The impending changes to IR35, which will mean a hefty tax hike for contractors, has already hit a number of public sector bodies, with Transport for London (TfL) among the organisations affected, when it was forced to shelve a major IT security project after key staff walked out.
The changes to IR35 come into effect in April, and many contractors across the public sector are already making alternative arrangements - by quitting for better paid work elsewhere.
The news comes from sources speaking direct to V3.
One source claimed that TfL had to shelve plans for a cyber security project because a senior information security specialist has walked away from a long-term project. According to the source, the project will be halted until they find other resources, but this will be tougher than before because contractors will be deterred by the incoming regulations.
The source also suggested that another public sector organisation, which has already struggled to recruit people into its cyber security team, will also be hit by the changes to IR35.
It only has 10 of the 20 cyber security positions filled, with seven of the 10 employees contractors who are likely to walk out of the organisation when IR35 comes into effect next month, our source said.
These aren't the only examples. In February, a team of 30 personal service company (PSC) contractors decided to abandon an over-running NHS IT project at the Guy's & St Thomas (GSTT) NHS trust because they would be declared ‘inside IR35' from April. ContractorUK stated that the 30-strong team would leave to pursue other projects.
Vince Warrington, director of Protective Intelligence, believes that this could lead to a cyber security crisis within the government, particularly as many senior cyber security executives, such as chief information security officers (CISOs), are brought into the public sector on a contractual basis, while the public sector body in question tries to hire someone on a full-time basis.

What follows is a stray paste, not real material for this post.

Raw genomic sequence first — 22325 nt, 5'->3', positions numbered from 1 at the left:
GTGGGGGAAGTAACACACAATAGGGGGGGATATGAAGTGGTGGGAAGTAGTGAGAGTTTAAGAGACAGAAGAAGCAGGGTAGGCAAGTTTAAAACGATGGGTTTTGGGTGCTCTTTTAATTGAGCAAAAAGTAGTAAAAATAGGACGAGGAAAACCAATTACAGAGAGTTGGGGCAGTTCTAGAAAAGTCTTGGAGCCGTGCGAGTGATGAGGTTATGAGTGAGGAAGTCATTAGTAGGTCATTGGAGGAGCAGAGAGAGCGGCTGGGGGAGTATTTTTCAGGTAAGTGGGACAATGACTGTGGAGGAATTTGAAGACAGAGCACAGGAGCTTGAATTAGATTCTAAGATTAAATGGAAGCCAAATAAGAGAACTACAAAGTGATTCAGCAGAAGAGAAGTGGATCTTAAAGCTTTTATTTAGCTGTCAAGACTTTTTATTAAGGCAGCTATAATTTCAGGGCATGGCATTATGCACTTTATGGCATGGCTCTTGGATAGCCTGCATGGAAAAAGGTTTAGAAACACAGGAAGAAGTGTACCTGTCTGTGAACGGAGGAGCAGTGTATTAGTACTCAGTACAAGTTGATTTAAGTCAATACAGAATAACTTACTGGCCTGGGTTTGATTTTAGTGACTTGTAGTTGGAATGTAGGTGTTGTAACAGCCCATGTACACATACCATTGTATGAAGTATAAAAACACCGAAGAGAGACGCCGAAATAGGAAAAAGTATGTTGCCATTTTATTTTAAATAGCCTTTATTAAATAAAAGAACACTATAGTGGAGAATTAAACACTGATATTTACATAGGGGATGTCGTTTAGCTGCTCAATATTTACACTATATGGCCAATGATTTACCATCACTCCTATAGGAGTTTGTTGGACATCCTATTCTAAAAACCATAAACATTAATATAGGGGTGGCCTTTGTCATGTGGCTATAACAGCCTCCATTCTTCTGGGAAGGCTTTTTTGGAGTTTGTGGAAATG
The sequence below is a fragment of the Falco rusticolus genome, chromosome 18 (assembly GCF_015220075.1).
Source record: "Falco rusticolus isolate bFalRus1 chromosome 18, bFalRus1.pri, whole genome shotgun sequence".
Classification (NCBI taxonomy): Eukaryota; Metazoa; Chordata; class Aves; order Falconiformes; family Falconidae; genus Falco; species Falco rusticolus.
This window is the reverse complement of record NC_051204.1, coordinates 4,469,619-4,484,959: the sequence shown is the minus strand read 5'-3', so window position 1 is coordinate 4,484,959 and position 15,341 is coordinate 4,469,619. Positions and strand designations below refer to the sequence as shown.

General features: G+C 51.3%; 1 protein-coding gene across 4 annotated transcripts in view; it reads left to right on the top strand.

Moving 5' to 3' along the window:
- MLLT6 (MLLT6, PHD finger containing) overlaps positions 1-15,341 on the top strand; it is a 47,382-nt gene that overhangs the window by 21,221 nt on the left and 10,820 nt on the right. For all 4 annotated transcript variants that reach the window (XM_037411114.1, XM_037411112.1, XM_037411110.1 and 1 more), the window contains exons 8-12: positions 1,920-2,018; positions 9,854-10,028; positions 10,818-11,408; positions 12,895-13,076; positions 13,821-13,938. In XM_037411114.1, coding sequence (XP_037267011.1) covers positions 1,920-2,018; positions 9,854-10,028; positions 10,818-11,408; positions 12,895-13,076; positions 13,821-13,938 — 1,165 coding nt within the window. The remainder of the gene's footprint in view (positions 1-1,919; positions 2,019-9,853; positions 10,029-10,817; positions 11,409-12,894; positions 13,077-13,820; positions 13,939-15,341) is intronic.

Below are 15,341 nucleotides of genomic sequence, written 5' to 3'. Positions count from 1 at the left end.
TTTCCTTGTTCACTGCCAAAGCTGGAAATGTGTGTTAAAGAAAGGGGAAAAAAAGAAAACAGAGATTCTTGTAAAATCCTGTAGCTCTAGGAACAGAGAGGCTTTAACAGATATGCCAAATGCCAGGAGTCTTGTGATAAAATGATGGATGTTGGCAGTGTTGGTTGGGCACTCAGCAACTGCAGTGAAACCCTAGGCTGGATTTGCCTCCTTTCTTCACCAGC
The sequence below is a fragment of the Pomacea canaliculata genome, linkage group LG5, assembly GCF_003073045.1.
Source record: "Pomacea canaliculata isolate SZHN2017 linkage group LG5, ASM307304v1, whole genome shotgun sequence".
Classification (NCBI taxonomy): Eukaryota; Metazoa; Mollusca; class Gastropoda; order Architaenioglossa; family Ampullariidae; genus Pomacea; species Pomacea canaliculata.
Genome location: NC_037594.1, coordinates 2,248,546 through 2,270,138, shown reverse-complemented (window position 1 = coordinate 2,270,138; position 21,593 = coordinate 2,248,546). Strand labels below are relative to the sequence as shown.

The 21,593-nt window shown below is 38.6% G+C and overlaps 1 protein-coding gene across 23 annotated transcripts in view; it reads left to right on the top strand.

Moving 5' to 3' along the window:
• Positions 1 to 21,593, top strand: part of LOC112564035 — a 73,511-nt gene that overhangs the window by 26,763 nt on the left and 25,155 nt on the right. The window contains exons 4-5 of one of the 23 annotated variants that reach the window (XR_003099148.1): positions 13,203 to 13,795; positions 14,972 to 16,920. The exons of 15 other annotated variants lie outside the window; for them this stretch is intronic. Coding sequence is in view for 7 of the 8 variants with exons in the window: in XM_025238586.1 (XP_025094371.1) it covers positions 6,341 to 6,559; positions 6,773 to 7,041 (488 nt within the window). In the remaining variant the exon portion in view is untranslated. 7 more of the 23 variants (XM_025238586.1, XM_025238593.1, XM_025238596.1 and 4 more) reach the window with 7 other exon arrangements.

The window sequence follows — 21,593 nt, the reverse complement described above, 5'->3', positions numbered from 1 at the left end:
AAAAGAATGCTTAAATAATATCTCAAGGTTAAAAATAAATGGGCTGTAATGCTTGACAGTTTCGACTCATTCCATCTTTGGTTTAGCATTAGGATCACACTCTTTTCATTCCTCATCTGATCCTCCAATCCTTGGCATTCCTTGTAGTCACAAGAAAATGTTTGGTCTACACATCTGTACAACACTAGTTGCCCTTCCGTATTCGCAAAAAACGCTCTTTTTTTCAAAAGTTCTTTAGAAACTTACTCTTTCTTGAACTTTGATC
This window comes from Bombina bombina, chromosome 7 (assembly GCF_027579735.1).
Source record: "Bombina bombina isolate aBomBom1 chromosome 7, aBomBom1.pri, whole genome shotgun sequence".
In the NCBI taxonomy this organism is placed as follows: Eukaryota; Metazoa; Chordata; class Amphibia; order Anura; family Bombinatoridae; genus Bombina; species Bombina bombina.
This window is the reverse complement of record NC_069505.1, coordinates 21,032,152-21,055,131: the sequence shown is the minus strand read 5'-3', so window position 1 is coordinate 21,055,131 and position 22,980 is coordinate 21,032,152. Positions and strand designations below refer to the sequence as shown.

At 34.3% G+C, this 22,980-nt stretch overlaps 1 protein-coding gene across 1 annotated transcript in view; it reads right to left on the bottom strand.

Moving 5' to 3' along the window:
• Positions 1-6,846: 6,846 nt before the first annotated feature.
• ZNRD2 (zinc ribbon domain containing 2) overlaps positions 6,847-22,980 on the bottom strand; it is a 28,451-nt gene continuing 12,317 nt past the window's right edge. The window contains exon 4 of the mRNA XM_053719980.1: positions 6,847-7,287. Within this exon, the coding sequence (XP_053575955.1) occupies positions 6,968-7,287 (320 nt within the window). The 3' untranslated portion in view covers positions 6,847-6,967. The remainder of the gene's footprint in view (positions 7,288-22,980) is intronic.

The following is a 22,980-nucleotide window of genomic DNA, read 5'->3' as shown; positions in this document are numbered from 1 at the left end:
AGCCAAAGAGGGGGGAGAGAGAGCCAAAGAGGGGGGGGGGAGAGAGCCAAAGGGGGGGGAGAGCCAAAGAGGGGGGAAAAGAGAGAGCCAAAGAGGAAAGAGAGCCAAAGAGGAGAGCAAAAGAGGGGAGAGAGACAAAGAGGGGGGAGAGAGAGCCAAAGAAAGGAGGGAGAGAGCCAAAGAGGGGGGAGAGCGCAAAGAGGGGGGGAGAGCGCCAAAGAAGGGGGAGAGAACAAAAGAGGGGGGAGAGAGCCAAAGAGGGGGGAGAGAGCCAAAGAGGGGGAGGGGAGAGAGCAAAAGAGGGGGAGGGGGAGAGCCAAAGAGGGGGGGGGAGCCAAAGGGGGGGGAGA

He states that the changes to IR35 will mean that people who used to be able to take up public sector roles and earn a good day-rate or contractual salary will be heavily affected, forcing them to look for work in the private sector.
"They will be hit for an additional several thousand pounds in tax if they stay in the public sector. They may have wanted to work in the public sector to gain security clearance or because it was a good place to work before, even if the rates were not as high as the private sector, but now the increase in tax means the public sector will lose access to those people," he said.
But Warrington also emphasised that it wasn't only IT and information security that would be hit by IR35; nurses, local doctors and social care workers will also be affected by the ‘disguised employment' tax avoidance scheme.
Tax advisor Qdos Contractor found that 85 per cent of public sector contractors would leave their jobs if their taxes were forced up by IR35. Nearly all (95 per cent) of the 2,000 UK contractors it surveyed suggested that public sector projects would suffer as a result.
The new legislation will come into force on 6 April. It will mean that public sector organisations will determine the amount of tax and National Insurance contribution (NIC) that a person running a limited company is likely to pay and dock it from payments accordingly.
The aim is to target tax avoidance by self-employed contractors that set-up limited companies to pay themselves via dividends that are not subject to National Insurance, rather than being taxed like an employed worker. This means that contractors in the public sector will end up being taxed as if they were employed - with none of the benefits.
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